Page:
Wednesday, July 12, 2006

Embarrassing Story #2


(See my last post for the first story. You don't have to read these in order.)

This story would be best entitled: The Only Time I Ever Hated My Father.

Setting: 1993, I'm in Middle School, we had just moved to Indiana, so I was "The New Girl". This town was like Beverly Hills. Mercedes and Rolls Royces abound. I kid you not. Ritzy titzy city.

It was a Saturday, and all the kids in my grade were at school for a standardized test. When we are done around noon, all 400 (or so) of us are standing outside near the parking lot, waiting for our parents to pick us up.

Keep in mind that this is 8th grade, probably the most insecure of ages for kids across the nation. We are all SO incredibly self-conscious at this time, are we not? I mean, all I wanted to do was to fit in. Or better yet, be accepted by the "Cool" crowd. But, since I was new, I hadn't even determined exactly who was cool. I was still trying to get used to the freezing weather and fashion differences. (There were no Abercrombie & Fitches or Bebes in my teeny tiny rural Virginia hometown. Actually, there still aren't.)

So I am standing alone, which is ok. I was used to being the new girl by this point in my life. To be honest, my brain was fried from filling in bubbles with a #2 pencil for 4 hours straight. I just wanted to go home.

But where is Mom??? She's taking forever! I mean, most of the kids are already gone, which makes me look like a total loser! So I wait and wait and wait.

Out of nowhere, the hottest guy in our class, Joel, comes up to me and starts talking to me. I think I did one of those double takes, where you are sure the guy is talkingto someone standing behind you, so you turn around, only to realize no one is there. Once I realized he was actually talking to me, I almost fell over. I was so flabbergasted, I couldn't even listen to anything he was saying. I think he said something about going to McDonald's. Just as I was starting to shake myself out of it and say something, my ride showed up.

It was my Dad, not my Mom, picking me up.

Oh.

No.

He was driving his truck. His big, beat up, dirty, old Ford truck. Which smells like a combination of wet dog and cigars. (Keep in mind, this is back in the day before cigars were cool.) This vehicle is in stark contrast against all the pristine Lexuses already in the parking lot.

He comes in the exit, and was the only parent to do so. Everyone was looking, wondering who this guy is and why he can't read signs. "Oh. That's my ride," I mumbled.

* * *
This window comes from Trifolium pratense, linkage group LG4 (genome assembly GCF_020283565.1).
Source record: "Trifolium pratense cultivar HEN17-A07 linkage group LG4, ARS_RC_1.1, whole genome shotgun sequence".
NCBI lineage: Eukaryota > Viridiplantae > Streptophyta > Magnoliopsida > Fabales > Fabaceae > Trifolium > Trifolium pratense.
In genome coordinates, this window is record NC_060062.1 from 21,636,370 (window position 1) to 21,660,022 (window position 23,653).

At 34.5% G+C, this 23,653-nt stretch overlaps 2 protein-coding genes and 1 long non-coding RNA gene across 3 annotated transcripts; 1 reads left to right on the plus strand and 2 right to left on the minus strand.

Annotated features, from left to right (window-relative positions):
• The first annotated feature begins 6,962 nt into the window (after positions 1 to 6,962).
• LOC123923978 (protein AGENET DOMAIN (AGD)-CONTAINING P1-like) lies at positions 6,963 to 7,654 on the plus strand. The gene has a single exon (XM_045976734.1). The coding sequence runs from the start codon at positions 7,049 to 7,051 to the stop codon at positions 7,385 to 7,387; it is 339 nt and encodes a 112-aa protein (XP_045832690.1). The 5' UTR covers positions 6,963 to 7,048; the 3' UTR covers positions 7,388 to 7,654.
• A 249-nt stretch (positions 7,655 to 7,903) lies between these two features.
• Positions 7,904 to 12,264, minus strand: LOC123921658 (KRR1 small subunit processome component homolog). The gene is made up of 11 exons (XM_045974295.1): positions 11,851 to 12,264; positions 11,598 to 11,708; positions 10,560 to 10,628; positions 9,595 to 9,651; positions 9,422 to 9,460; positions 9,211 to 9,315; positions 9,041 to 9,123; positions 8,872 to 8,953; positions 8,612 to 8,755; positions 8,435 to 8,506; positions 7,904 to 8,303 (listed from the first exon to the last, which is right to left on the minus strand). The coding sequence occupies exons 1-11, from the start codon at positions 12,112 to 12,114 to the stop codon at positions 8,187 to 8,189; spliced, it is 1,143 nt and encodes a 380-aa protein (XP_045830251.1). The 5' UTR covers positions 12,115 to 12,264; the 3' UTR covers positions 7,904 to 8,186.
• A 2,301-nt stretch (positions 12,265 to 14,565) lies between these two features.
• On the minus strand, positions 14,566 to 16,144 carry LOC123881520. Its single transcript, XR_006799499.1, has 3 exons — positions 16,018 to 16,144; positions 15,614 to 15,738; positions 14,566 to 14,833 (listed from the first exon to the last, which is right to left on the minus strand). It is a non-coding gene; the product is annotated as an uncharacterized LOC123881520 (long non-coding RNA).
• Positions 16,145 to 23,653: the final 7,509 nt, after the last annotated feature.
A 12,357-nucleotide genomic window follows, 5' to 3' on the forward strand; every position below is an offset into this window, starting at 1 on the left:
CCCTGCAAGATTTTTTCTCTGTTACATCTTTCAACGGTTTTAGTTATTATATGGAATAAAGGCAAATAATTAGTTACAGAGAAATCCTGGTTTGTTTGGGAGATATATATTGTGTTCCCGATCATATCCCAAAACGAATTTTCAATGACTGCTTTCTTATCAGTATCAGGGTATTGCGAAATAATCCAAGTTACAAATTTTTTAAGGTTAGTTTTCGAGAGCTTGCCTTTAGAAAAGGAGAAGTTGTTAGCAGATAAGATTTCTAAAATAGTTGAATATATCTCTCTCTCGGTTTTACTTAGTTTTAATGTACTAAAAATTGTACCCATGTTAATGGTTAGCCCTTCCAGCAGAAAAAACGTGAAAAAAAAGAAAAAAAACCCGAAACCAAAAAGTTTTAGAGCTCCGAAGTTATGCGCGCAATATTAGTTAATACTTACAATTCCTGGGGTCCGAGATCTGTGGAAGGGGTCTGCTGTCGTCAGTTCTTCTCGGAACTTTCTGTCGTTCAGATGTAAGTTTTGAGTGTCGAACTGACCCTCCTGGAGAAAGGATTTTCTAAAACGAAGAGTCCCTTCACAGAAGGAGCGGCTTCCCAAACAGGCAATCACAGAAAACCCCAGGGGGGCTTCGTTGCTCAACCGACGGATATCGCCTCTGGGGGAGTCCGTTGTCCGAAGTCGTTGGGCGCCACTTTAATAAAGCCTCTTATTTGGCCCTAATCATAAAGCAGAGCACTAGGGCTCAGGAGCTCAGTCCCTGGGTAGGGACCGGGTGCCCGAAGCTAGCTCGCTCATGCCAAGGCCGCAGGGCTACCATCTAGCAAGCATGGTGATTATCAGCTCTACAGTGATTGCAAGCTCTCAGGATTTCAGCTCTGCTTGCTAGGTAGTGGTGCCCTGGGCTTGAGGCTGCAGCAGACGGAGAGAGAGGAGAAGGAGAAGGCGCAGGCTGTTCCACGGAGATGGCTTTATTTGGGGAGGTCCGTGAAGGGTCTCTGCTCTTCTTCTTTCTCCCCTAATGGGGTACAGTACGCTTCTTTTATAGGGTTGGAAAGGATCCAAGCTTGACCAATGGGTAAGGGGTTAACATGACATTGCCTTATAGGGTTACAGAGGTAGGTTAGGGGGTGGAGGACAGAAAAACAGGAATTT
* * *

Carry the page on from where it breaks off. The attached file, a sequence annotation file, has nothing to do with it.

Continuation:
"Is that your dad?" Hot Joel asked.

"Yeah," I replied. (I could be wrong, but this may have been the last conversation I ever had with Hot Joel.)

Did I mention that Dad's windows are down? And it's about 40 degrees outside? It is important that his windows are down so that he can not only smoke his stogie, but also so that our big, stinky dog can stick her slobbery head out the window and so that Dad can blare his bluegrass music at an adequate volume.

Other parents have lap dogs and Top 40 stations in their cars. With the windows up, since they are both non-smokers and cold.

It looks like Pa Clampett is here to pick me up.

Now, I love my big stinky, slobbery dog. I even like bluegrass music. But not when I'm 13. At that age, I don't admit to liking any of this. I cannot believe this is happening. And in front of about 150 of my school mates. One of whom is standing right next to me, looking quite yummy. The same one who will never speak to me again.

Instead of taking the time to look for me and pull up discreetly by the curb, Pa parks his truck in the smack dab middle of this huge parking lot. He gets out of the truck. He hasn't showered or shaved yet. He is wearing the same clothes he wore the two previous days. And probably the same underwear. He is holding a big, fat stogie in one hand and a beer in the other. Then, he starts yelling.

"VB! VB?!"

"Yeah..." I reply, forced to yell my response.

"Hey! Get in! You're gonna have to sit in the middle, though, so the dog can stick her head out!"

I walked out into the dead center of the parking lot, in front of everyone. If I'm not mistaken, there were some stares and snickering going on. I think you could have heard a pin drop amongst the Gap and Limited-clad audience. I didn't wave or look at anyone. I just wanted to disappear. The fastest way to do that was to get in the truck so he would get in and shut up.

"Hurry up! It's time for lunch!" he yelled, still standing in the middle of the parking lot.